A Tweeting Taxonomy- Lifecasters The stereotypical ‘tweeter’: “here’s what I had for breakfast...” + keeps friends and family posted on what youre up to. - very few are likely to be interested in what youre up to. - wastes potential.
A Tweeting Taxonomy- Grazers Not looking for audience; consuming information from trusted sources. + Personalised news feed. + Other people do the work of ﬁnding interesting stuff. + Totally anonymous. - Ignores the "social" bit.
A Tweeting Taxonomy- Community builders Largely known audience, organising around a common interest. + Fosters links with like-minded people. + Good resource for solving problems, ﬁnding references, etc. + Limits potential for controversy. - Potentially limiting exposure/outreach - ‘cliquishness’.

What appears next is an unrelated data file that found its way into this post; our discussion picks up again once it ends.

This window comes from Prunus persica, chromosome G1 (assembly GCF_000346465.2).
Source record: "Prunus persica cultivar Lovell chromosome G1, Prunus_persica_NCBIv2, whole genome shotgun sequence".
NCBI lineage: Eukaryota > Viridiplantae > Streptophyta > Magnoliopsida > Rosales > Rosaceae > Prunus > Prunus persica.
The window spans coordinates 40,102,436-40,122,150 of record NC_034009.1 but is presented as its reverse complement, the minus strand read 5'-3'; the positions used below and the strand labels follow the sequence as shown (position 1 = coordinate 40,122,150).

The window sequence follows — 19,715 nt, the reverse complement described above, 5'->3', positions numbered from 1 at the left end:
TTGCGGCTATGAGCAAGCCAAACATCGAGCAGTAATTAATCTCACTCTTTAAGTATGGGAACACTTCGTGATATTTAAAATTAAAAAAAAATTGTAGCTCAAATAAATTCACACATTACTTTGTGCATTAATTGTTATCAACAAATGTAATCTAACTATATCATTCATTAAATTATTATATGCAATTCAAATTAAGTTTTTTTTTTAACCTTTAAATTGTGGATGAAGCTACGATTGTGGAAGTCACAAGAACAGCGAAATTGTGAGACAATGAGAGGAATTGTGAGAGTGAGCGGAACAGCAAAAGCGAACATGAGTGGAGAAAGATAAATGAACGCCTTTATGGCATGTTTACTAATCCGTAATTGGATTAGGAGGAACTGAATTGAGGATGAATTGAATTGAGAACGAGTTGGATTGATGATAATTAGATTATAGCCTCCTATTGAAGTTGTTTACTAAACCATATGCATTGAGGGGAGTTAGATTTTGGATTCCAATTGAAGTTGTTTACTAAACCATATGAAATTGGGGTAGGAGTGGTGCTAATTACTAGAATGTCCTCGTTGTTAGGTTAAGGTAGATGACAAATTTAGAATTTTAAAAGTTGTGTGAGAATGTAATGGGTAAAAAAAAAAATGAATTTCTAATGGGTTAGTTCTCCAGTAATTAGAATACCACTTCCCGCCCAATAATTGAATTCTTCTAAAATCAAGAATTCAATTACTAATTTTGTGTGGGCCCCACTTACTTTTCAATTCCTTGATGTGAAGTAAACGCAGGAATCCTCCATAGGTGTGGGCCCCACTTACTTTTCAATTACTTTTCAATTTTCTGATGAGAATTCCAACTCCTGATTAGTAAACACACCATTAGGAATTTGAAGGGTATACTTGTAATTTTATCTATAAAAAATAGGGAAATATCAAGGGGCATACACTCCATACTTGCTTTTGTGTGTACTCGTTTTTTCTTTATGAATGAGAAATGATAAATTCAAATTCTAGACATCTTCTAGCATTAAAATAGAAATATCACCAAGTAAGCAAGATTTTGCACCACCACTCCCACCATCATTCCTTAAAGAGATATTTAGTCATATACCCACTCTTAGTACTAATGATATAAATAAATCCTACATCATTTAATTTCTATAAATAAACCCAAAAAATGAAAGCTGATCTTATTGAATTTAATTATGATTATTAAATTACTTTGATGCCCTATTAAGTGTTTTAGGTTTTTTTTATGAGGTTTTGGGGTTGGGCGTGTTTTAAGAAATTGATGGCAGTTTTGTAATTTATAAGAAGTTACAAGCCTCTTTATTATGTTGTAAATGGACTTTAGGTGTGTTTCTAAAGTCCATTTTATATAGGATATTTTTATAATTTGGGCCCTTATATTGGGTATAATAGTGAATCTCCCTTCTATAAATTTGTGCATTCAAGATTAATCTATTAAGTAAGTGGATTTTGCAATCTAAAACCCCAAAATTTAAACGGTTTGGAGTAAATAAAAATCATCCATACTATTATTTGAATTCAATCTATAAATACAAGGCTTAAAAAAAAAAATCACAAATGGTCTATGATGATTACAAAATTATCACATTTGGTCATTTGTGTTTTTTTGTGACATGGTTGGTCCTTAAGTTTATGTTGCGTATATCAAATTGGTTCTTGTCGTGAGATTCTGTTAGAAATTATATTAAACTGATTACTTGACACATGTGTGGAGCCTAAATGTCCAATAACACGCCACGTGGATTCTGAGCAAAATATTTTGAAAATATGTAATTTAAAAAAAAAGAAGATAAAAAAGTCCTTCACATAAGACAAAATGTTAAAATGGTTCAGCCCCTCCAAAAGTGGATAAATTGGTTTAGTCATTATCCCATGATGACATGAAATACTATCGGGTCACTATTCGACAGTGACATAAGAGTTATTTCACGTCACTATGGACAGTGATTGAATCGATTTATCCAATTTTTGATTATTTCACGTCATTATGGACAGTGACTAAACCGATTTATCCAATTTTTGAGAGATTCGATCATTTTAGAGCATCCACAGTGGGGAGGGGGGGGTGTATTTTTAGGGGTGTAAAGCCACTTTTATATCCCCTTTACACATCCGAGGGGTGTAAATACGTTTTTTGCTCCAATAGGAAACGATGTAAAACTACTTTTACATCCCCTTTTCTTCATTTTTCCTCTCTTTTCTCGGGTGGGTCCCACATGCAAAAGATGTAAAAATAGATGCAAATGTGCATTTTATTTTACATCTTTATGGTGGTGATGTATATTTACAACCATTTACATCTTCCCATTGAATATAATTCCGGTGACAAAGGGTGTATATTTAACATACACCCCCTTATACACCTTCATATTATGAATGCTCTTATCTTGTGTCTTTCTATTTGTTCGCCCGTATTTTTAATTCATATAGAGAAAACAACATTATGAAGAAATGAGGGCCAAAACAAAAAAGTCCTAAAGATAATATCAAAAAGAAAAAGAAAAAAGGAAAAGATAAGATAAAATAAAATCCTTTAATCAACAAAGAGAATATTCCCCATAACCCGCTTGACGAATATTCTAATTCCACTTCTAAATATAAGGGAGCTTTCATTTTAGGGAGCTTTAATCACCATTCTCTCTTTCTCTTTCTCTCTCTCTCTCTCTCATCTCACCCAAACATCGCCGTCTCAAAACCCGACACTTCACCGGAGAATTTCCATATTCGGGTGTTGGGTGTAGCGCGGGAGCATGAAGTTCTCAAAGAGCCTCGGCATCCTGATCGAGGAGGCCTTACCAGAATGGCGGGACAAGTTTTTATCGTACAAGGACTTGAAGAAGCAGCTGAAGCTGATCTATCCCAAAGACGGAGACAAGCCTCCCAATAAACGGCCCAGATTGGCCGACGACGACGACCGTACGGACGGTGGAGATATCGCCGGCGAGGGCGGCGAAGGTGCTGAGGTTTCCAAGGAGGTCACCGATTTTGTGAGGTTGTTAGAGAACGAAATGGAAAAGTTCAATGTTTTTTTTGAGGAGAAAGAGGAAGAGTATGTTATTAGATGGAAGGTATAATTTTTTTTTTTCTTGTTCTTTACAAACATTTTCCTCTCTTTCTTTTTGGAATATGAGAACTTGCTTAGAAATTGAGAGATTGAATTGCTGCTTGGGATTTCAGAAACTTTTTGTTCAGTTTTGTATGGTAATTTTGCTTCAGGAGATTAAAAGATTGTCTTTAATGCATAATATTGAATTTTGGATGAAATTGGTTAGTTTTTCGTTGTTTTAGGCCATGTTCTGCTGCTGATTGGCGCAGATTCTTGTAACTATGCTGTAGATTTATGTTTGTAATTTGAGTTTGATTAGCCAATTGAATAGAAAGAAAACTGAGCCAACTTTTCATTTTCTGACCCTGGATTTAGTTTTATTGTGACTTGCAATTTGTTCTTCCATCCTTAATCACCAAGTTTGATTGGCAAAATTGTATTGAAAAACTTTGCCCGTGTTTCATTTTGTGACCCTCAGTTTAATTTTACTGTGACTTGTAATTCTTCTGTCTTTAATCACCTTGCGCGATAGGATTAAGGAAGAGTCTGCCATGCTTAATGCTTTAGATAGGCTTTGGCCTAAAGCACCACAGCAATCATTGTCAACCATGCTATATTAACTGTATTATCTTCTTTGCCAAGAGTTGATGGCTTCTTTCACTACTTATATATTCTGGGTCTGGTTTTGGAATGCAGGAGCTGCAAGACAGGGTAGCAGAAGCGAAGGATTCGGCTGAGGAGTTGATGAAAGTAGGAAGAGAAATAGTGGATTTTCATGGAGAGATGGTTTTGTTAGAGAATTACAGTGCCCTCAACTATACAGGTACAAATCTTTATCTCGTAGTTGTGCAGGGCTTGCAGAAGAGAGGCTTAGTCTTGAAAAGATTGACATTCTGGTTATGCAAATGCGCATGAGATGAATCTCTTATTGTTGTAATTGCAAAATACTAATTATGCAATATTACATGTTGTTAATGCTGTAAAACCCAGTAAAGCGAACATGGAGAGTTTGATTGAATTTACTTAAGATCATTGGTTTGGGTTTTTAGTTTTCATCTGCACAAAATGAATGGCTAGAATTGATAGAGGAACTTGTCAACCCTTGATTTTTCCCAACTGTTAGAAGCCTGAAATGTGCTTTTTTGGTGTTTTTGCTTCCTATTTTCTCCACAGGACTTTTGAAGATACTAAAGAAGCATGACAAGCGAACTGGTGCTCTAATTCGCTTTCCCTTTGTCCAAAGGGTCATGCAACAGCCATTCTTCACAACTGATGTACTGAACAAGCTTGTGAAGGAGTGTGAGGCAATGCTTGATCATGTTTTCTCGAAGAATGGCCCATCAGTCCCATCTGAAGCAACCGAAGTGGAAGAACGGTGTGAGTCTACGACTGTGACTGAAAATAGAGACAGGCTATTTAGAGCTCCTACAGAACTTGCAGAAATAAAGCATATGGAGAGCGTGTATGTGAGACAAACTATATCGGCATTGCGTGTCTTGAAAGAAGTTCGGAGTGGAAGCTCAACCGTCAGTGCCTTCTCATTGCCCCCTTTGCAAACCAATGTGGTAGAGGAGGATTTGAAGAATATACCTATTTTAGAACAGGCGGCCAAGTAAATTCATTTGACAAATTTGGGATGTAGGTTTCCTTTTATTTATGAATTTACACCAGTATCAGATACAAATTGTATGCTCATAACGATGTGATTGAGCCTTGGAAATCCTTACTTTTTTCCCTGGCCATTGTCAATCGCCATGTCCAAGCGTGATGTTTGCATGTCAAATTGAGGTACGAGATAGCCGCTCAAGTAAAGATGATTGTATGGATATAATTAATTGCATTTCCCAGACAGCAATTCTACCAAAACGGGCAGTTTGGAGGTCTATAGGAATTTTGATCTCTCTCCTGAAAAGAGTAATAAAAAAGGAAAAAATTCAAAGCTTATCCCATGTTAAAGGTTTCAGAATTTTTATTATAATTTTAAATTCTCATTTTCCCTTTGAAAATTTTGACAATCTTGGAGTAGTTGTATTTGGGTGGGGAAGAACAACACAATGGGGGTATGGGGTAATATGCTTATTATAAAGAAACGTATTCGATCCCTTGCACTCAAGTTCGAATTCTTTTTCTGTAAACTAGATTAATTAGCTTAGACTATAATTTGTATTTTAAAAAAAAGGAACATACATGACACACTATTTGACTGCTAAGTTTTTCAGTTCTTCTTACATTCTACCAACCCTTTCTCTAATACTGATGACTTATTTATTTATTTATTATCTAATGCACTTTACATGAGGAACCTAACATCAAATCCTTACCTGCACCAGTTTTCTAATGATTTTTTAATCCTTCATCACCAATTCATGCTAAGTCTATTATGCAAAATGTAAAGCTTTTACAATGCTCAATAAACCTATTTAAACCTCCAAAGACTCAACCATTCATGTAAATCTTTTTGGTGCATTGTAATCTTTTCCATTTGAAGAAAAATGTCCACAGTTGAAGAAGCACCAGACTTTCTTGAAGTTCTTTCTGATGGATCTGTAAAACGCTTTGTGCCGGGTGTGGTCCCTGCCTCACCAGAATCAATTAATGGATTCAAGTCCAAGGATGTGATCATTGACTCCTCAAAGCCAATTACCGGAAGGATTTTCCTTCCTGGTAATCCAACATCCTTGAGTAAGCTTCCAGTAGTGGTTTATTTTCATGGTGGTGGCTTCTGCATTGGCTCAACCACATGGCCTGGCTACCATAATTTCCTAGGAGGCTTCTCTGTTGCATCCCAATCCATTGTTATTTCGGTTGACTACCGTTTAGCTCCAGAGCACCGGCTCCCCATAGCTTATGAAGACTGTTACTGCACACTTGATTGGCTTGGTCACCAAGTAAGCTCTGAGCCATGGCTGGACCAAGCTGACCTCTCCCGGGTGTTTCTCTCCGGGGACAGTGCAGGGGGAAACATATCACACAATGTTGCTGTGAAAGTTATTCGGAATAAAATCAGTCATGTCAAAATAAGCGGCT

A Tweeting Taxonomy- Promoters Advertising something that youre doing (book, course youre teaching, departmental research). + Low cost, high potential impact. + Network effects can broaden reach (if relevant). - Only effective if your audience is on the network. - Authenticity issues.
A Tweeting Taxonomy- Curators Actively seeking out interesting information to share with others. + Adding real value to community. + Can build wide audience as a trusted source. - Pressure to regularly ﬁnd and share content.
A Tweeting Taxonomy- Commentators Aim to drive discussions, change opinions. + High engagement and growth of audience. + People (media) may start seeking your opinion. - More likely to draw critical attention.
Reality - you can mix styles Grazing Curation Commentary